Khader Adnan and hunger strikers in the lobby of the ICRC, al-Bireh, Monday 18 February 2013.
“I consider myself a sample of what happens on a hunger strike,” said Khader Adnan, one of the West Bank’s most revered former administrative detainees, from a mattress on the lobby floor of the International Committee of the Red Cross (ICRC) office in Ramallah. To this, his visitors in the small waiting room erupt in laughter. Adnan and four others are in the eleventh day of fasting and camping inside the Red Cross office in protest against Israeli imprisonment of Palestinians. In response to the protest the ICRC shut its headquarters a week ago and relocated operations in Jericho.
Nafar Halabi speaking to his mother,
Alexandra Halabi in the lobby of the ICRC.
“When they see me and my friends here on strike it’s more visual for people,” said Adnan. “It’s a message to the international world and the international community that their silence is killing us,” he continued with his voice growing raspy, a sign of his physical duress despite the jovial mood in the waiting room. Fifteen others sat on benches that lined the wall with an additional 20 in a spillover waiting room. Adnan was cheerful, his face the most expressive of the group. As hours pass newcomers enter in groups of two and three, mostly students from Birzeit University, and just about all of them have come every day since the Red Cross protest began on Monday, February 11, 2013.
Hunger strikers with visitors in the ICRC lobby.
“The ones without jobs come from the morning to the evening and the ones with jobs come in the evening,” said Mohammed Kazam, an accountant for Coca-Cola who stopped by after he finished work. For Kazam, Adnan is “the man that makes us know about the prisoners on hunger strike.” Indeed for many of those who came to see Adnan, whom they addressed as Sheikh Khader, this was their first time witnessing a political fast.
Demonstration supporting Palestinian prisoners in al-Bireh, 18 February 2013.
Adnan and the other ICRC demonstrators are keen on drawing support to Palestinian prisoners on hunger strike inside Israeli jails, specifically Samer Issawi and Ayman Sharawna. As of today, Issawi has been on hunger strike for 213 days and Sharawna has been on strike for 227. Adnan’s solidarity protest has inspired a wave of daily demonstrations across the West Bank, and on Wednesday a protest tent was even established inside Israel in Nazareth. In Ramallah, every morning around 11 am a crowd of around 200 gathers at the ICRC to march to al-Manara Square. The Democratic Front for the Liberation of Palestine, a secular communist Palestinian political party has spearheaded a number of the protests. Demonstrations have also been held outside of Ofer prison, the location of Israel’s military court where administrative detainees are brought to trial.
Adnan’s unorthodox form of hunger strike rose the profile of Issawi in particular who was arrested last July. Despite the staggering longevity of Issawi’s protest he has yet to capture headlines similar to the most famed Palestinian protesters of 2012: Khader Adnan who fasted for 66 days and Hana Shalabi who went without food for 43 days before being transferred to the Gaza Strip in an deal for her release.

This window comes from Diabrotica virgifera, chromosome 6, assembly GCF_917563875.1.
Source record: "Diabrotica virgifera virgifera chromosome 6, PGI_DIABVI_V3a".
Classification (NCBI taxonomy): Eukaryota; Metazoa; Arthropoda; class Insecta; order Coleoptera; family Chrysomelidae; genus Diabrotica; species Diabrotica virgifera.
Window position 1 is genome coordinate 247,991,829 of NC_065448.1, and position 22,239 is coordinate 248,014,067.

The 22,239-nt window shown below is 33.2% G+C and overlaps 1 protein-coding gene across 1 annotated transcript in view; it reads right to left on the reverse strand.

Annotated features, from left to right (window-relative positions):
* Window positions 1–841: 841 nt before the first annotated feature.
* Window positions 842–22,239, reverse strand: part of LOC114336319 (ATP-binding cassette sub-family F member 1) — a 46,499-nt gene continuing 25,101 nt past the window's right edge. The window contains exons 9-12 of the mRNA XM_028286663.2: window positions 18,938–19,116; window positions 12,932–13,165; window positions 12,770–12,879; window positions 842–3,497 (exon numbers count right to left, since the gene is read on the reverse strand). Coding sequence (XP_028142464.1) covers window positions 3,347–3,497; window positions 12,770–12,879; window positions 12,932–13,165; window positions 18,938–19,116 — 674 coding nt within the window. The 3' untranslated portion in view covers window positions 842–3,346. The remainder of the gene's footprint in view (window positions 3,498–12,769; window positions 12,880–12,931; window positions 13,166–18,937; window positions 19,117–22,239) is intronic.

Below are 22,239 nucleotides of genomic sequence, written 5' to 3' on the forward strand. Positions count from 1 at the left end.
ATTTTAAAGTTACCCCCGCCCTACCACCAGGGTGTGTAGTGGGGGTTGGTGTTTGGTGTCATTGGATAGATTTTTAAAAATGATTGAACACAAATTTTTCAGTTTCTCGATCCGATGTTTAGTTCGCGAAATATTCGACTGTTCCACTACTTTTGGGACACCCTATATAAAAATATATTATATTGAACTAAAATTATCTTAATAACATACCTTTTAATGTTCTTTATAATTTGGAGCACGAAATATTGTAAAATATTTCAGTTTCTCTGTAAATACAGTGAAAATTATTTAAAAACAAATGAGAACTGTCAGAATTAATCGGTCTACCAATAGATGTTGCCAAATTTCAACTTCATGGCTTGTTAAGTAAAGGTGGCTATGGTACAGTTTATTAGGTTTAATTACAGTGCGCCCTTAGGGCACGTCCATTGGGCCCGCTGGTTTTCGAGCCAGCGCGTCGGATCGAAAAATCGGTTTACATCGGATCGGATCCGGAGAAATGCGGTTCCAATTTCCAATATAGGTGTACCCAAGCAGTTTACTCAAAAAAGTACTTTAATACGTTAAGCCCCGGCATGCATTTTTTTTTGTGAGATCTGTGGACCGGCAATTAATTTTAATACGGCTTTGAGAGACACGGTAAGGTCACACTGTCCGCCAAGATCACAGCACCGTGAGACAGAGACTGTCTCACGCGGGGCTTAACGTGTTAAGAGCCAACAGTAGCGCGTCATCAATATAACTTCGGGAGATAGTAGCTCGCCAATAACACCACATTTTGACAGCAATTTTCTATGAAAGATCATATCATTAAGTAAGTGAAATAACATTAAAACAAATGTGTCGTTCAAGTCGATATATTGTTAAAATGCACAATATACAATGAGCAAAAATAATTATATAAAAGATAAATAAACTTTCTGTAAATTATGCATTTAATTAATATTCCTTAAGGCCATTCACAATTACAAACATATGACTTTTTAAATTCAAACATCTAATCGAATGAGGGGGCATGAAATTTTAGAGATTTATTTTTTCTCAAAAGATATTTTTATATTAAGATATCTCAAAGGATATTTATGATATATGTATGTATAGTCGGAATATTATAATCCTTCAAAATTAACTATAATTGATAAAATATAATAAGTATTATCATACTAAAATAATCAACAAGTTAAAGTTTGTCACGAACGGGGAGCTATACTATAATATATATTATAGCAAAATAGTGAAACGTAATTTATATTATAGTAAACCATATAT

Adnan and Shalabi were both able to leverage their protest into an agreement with the Israeli authorities for release. But Issawi recently had an appeal for release denied and his brother, Shadi Issawi, was arrested last Sunday, possibly indicating Israeli officials do not intend on dropping their case. Samer Issawi is next scheduled to see a military judge on March 1.
“The Red Cross is responsible for giving services to Palestinian prisoners and facilitate the family visits,” said Adnan discussing the aid organization’s mandate. But the ICRC “didn’t visit the strikers, didn’t pass messages to the families. Instead they closed their office and went to Jericho,” said Adnan.
Because the ICRC relocated to Jericho relatives of prisoners are now in a bind when applying for family visit permits. Alexandra Halabi, the mother of Nafar Halabi, one of the hunger strikers in the lobby, said she has three other sons that are in Israeli prisons. “This is the problem for us, for the mothers of the prisoners,” said Halabi. She was supposed to visit one of her sons in prison on Thursday, but because the ICRC is closed she cannot obtain the required permit.
Halabi’s youngest son Nasser was arrested at her home during a 2009 night raid. One week later her middle son, Rami, was arrested in order to pressure Nasser into a confession. At the time the military ransacked Halabi’s house. “They destroyed everything in the home. They took the laptop, phone, telephone—many telephones—and money also,” she lamented, describing how the soldiers forced her and her family into one room while in another, they packed up items that were never returned.
Nafar Halabi (left) with Alexandra Halabi.
Two years later Nasser was released and then enrolled in Bethlehem University. But after only a glimpse of normal adulthood, he was rearrested seven months later. The pattern of arrest without charge, release and then re-arrest has ripped the late-teens and early twenties from all of Halabi’s sons. Nafar, who is on hunger strike in the ICRC, has only been out of prison for less than a year. Last Saturday when he heard about Adnan’s protest he told his mother he wanted to join. She gathered a matching leopard print mattress and blanket, a pillow, and then dropped him off at the Red Cross. Now her and her husband come every day to support “the boys who live here [in the Red Cross lobby] now,” with Halabi staying upwards to eight hours at a time. “They decided,” she said, to continue an open-ended hunger strike “until Samer Issawi will be free.”
All photographs are by the author.